A financial stop-loss is placed at a point where you are no longer willing to accept further financial loss. For example, let's say you're only willing to risk $5 on a stock that's currently trading at $75. That means you've chosen a financial stop of $5 per share (or $70 as the stop price), regardless of whatever else may be happening in the market.
A technical stop-loss is placed at a significant technical price point, such as the recent range high or low, a Fibonacci retracement level, or a specific moving average, just to name a few. The key factor is that, if you have a market position, you need to have a live stop-loss order to protect your investment/position.
Earlier, we mentioned that a stop-loss order's execution may not be at the exact price you specified. Let's say you had a stop-loss entry price at $32.25, but it was executed at $32.28, or 3 cents higher than you specified. That difference of 3 cents is referred to as slippage, which is caused by many factors, such as lack of liquidity, volatility, and price gaps on news or data, just to name a few. Slippage can also occur when a regular stop-loss is executed.
Traders should expect some slippage on a stop-loss order execution if any of the above conditions apply. As a result, traders need to be aware of upcoming events and data releases, as these can often trigger extreme volatility and price gaps, potentially leading to slippage on the execution of your stop order.
To illustrate, you might be long XZY stock at $50 with a stop-loss at $49.00. Bad news hits the newswires, and the market price drops rapidly through $49.00. Given the sudden volatility in the market, your stop-loss ends up being executed at $48.95, meaning 5 cents of slippage on your order due to the news. It may be the case that the market continues lower, reaching a close of $47.50, for instance. All of a sudden, that 5-cent slippage may not seem so bad after all. The most important thing was that you had a stop-loss order in place to limit your losses.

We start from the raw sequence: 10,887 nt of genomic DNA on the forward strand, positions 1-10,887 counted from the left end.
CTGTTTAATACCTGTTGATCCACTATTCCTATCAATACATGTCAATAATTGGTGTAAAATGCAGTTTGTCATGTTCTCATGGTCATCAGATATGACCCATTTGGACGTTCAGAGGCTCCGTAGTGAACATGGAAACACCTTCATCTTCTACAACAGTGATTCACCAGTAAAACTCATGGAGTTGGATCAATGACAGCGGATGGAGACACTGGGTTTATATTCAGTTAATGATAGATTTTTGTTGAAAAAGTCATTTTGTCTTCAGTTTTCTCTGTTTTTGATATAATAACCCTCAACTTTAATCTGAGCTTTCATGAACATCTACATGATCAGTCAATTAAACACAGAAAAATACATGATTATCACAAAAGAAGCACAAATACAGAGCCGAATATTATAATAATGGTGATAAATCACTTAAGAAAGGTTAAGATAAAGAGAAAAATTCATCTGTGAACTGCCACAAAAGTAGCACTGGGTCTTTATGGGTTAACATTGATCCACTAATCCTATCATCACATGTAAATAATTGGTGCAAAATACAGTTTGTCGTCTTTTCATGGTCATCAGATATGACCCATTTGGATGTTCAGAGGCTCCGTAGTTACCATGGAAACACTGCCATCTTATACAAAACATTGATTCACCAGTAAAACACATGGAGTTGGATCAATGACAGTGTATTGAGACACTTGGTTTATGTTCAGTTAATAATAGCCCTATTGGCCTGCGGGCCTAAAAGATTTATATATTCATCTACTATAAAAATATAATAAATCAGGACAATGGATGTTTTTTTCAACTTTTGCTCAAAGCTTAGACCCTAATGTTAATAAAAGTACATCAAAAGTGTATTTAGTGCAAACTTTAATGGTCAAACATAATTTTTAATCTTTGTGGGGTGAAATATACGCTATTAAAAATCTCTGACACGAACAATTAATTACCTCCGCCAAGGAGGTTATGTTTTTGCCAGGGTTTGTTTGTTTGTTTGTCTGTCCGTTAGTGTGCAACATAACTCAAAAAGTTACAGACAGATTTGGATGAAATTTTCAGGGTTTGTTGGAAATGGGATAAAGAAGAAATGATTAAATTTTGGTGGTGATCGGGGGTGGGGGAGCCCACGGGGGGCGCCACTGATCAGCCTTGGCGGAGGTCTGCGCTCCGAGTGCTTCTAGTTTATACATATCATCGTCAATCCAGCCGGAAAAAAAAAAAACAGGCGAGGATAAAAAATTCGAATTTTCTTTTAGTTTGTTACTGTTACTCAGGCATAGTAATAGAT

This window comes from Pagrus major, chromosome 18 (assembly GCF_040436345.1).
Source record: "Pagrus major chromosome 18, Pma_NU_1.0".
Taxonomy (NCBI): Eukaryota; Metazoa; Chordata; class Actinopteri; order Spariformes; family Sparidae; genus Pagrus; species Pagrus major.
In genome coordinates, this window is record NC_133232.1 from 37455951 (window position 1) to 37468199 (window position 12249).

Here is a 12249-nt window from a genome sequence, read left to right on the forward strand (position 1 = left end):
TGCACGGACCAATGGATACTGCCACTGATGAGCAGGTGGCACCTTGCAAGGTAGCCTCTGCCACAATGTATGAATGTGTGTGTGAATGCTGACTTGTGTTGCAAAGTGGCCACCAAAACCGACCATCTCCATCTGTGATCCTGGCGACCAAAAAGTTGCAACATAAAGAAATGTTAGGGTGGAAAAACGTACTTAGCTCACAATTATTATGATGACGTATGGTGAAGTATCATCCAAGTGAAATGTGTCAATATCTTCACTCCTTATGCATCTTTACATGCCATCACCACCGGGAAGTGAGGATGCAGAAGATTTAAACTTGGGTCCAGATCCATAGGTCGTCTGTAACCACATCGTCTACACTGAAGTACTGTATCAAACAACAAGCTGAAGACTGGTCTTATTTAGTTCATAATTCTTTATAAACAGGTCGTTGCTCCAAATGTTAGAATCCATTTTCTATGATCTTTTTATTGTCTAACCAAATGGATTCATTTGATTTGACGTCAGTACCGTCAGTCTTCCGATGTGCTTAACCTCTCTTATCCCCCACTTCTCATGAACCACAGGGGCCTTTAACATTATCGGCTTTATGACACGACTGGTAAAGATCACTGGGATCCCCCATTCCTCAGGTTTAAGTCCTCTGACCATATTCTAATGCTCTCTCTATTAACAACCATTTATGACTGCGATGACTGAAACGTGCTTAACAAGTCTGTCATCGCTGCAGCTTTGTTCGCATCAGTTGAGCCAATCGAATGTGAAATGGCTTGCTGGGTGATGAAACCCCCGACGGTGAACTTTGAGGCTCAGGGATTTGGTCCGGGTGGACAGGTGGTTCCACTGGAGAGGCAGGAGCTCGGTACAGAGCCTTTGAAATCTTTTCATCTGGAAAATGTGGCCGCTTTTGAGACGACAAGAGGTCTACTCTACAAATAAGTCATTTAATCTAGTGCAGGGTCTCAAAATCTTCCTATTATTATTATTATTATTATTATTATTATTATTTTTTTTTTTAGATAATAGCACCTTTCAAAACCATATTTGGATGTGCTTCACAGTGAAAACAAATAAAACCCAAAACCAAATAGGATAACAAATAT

Why Do I Always Need a Stop-Loss Order When I Have an Open Position?
Not every trade is a winner. Every position has the potential to move against you, losing you money. A stop-loss order will limit your losses to around a specified level that you define. It's important to note that you should create a complete strategy (entry, stop-loss, and take-profit) to manage your position before you enter that position. That way, you avoid the emotional uncertainty that comes with having an open position.
What Should I Do if My Stop-Entry Order Is Filled?
You now have a position in the market, and you need to establish, at the minimum, a stop-loss (S/L) order for that position. You can also add a take-profit (T/P) order. Coupled together, you now have orders bracketing your position. Such orders are typically linked and known as a one-cancels-the-other (OCO) order, meaning if the T/P order is filled, the S/L order will be automatically canceled, and vice versa.
Where Should I Place My Stop-Loss Order?
You can use a financial stop (how much money am I prepared to lose on this position?) or a technical S/L (what significant technical level will need to be breached for your trade scenario to be invalidated?). Not every trade is a winner, so you need to have a strategy in place before you enter a position, knowing where you'll limit your losses and take your profits.
Should I Ever Move My Stop-Loss Order?
It is recommended that you should move your stop-loss order only if it's in the direction of your position. For example, imagine you're long XYZ stock, with a stop-loss order $2 below your entry price. If the market cooperates and moves higher, you can raise your S/L higher to further limit your loss potential, or possibly lock in profits.
However, you should never move your stop against your position. Using the example above, imagine the market does not cooperate and moves lower against your long position. As it nears your pre-set S/L level, you may lose discipline and want to lower your stop further so you can hold onto the position and avoid taking a loss. This exposes you to further losses and goes against your pre-set strategy for the trade. Maintaining your S/L at your pre-set level means following your original strategy. It's what keeps small losses from becoming large losses.
The Bottom Line
Stop orders are a critical tool in a trader's toolbox. Traders and investors should always have a stop-loss in place if they have any open position. Otherwise, they're trading without any protection, which could be dangerous and costly.
Stop orders can be adjusted in the direction of the trade if the market moves in your favor, but you should never move a stop away from the direction the market is moving. For example, if you're long and the market is moving lower, you should never lower your stop from where you originally placed it. Hopefully, you have put together a complete trade strategy (entry, stop-loss, and take-profit) before you entered the market. This way, your mind and emotions are not in play, just your strategy.